Book: The 2nd Tokyo International Photo-Biennale
Book review of The 2nd Tokyo International Photo-Biennale catalog. Catalog showing the works by successful entrants of the Tokyo Metropolitan Museum of Photography's 2nd Tokyo International Photo-Biennale held in 1997.
The 2nd Tokyo International Photo-Biennale
Reviewed on: May 8, 1999 Last modified: 2005-04-03 Published: July 1997 Publisher: Tokyo Metropolitan Museum of Photography ISBN: -- Price in Japan: ¥2, Qualities: Soft cover, color and B/W photos Size: A4, 204 pp. Language: Japanese and English
The Tokyo International Photo-Biennale is held once every two years by the Tokyo Metropolitan Museum of Photography. The first one was held in 1995 and it solicited entries from any country (over 17,000 poured in). For the 2nd one in 1997, the Museum scaled back and required overseas entrants to have a representative in Japan. For the 3rd one held this year in 1999, the Museum scaled back even more and did not accept any entries from the public. It now features only artists selected by prominent curators in Japan and overseas. It is sad to see this contest become closed to the public.
From March 25, 1996 to Dec. 25, 1996, the museum publicly solicited entries for the 2nd Tokyo International Photo-Biennale. Anyone, professional or amateur, could submit works which have not won any photo contests in the past. Overseas entrants had to find a representative residing in Japan.
From among 672 entrants who submitted a total of 6,102 works, 40 finalists were selected. Eight of the 40 finalists won cash prizes and 10 others won camera equipment from ten camera makers. The top prize was worth 1 million yen. The works of all 40 finalists were exhibited at the museum. The winners and finalists are listed below and their best photos are printed in this catalog.
Tokyo Metropolitan Museum of Photography Director's Award (1 million yen)
Melvin Clayton Farrington, Ten Years in the American Navy
Excellence Award (500,000 yen)
Aya Kida, Happy Birthday to You
Robert E. Holmgren, Life Samples
Incentive Award (300,000 yen)
Participating Companies Awards (Camera equipment)
Takahito Ochiai (Olympus Award)
Shin'ichiro Kobayashi (Canon Award)
Frederic Sapey-Triomphe (Contax Award)
Lucien Samaha (Konica Award)
Yukiko Tasaki (Minolta Award)
Mika Tanimoto (Kodak Award)
Kinuyo Hagiwara (Polaroid Award)
Toshiya Momose (FujiFilm Award)
Hiroko Yuasa (Nikon Award)
Fumiko Wakamatsu (Pentax Award)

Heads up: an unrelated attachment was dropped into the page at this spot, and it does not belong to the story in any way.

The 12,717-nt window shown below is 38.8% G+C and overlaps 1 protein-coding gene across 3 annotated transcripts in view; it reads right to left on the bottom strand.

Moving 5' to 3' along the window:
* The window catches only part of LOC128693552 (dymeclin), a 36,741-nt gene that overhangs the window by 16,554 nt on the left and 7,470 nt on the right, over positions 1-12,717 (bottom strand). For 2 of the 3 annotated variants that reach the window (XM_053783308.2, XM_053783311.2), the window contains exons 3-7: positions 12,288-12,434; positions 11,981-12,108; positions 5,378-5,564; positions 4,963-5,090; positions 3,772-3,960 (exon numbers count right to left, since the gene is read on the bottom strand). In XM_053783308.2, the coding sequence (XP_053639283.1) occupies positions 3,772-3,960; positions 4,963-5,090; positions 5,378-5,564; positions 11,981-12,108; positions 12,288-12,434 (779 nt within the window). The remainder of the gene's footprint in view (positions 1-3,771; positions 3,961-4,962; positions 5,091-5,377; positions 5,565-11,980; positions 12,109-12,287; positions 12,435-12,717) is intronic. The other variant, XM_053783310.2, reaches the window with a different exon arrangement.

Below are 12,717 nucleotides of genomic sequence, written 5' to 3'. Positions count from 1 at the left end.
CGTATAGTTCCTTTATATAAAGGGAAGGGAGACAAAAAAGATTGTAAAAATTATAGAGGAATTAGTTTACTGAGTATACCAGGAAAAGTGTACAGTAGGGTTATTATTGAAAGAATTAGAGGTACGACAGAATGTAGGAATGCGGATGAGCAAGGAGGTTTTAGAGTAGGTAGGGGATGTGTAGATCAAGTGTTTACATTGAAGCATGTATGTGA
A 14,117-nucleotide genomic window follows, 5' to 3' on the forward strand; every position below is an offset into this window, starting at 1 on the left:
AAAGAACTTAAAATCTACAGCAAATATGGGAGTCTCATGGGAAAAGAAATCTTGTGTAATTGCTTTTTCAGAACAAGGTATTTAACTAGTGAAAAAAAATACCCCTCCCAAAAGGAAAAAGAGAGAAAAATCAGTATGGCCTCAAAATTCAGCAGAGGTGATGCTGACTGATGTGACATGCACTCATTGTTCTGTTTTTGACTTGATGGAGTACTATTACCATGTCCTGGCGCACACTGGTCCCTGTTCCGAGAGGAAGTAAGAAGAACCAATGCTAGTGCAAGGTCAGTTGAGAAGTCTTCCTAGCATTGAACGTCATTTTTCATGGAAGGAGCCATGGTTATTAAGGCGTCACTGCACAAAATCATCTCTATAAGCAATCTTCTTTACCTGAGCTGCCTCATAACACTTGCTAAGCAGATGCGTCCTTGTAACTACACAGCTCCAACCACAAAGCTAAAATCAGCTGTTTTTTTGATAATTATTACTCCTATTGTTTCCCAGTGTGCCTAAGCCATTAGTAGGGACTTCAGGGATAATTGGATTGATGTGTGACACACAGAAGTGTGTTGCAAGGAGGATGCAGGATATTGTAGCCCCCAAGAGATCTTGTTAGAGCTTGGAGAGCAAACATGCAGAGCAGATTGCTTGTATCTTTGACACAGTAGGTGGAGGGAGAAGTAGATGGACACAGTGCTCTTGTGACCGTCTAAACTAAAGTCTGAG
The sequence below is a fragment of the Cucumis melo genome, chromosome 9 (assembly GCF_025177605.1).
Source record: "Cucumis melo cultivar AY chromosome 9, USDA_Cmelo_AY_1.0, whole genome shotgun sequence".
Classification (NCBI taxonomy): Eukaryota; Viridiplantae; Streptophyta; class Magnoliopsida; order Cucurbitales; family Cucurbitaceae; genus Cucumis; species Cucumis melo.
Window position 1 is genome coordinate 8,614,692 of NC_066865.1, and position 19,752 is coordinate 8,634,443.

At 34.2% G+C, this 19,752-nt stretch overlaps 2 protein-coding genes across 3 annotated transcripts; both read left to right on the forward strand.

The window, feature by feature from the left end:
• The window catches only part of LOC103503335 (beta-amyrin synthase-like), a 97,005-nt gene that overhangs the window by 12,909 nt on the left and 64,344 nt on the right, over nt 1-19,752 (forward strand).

Other Finalists Akane Asaoka, Masanori Ashida, Sechul Oh, Hirokatsu Ouchi, Yuji Ozeki, Takeshi Kawamoto, Keizo Kioku, Ayako Kikuchi, Tadao Kimura, Jennifer Grossblatt*, Hideki Kuwajima, Sakurako Shibata, Yasushi Sugimata, Nobuhiko Nagata, Michiru Narutaki, Yoshiki Nishimura, Mitsuko Hirano, Hideki Miyazaki, Bernard Morales, Kirito Yanase, Noriko Yamaguchi, Rob Lange. ＊Sponsored by PhotoGuide Japan.
The judges were Tamon Miki (Museum Director), Yasuhiro Ishimoto (photographer), Kazuko Koike (Musashino Art Univ. professor), and Shinya Fujiwara (photographer).
This Biennale also had an Invitational Section which exhibited works by artists invited to exhibit their work. They are Patricia Piccinini of Australia; Kenji Ota, Lucia Mindlin Loeb, Eustaquio Neves, Marcela Hara, and Rochelle Costi of Brazil; Patrick Tosani of France; The Limbus Group, Gilad Ophir, and Simcha Shirman of Israel (link to interARTisrael); Abelardo Morell and Thomas Roma of the U.S.; and Yuki Onodera of Japan. These invited artists were selected by Judy Annear (Australia), Nair Benedicto (Brazil), Suzanne Page (France), Nissan N. Perez (Israel), Sandra S. Phillips (U.S.A.), and Fuminori Yokoe (Japan).
When the Museum solicited entries for the 2nd Tokyo International Photo-Biennale, PhotoGuide Japan offered (for free) to represent anyone overseas wanting to enter this photo contest. (The museum required overseas entrants to have a representative in Japan.) One of the people who responded to my offer was Jennifer Grossblatt, a lawyer and photographer in Los Angeles, California. She sent me 20 compelling photos of young runaways living on the streets of Hollywood. I was very impressed by both the subject matter and the quality of her photography. Apparently the Biennale judges thought so too since they picked her to be one of the 40 Biennale finalists from among 672 entrants who submitted a total of 6,102 works.
As a finalist, she earned the honor of having her 20 photos displayed in the huge museum for the 2nd Tokyo International Photo-Biennale 1997 Exhibition from July 12 to Aug. 31, 1997. A few of her photos are in this catalog. (Reviewed by Philbert Ono)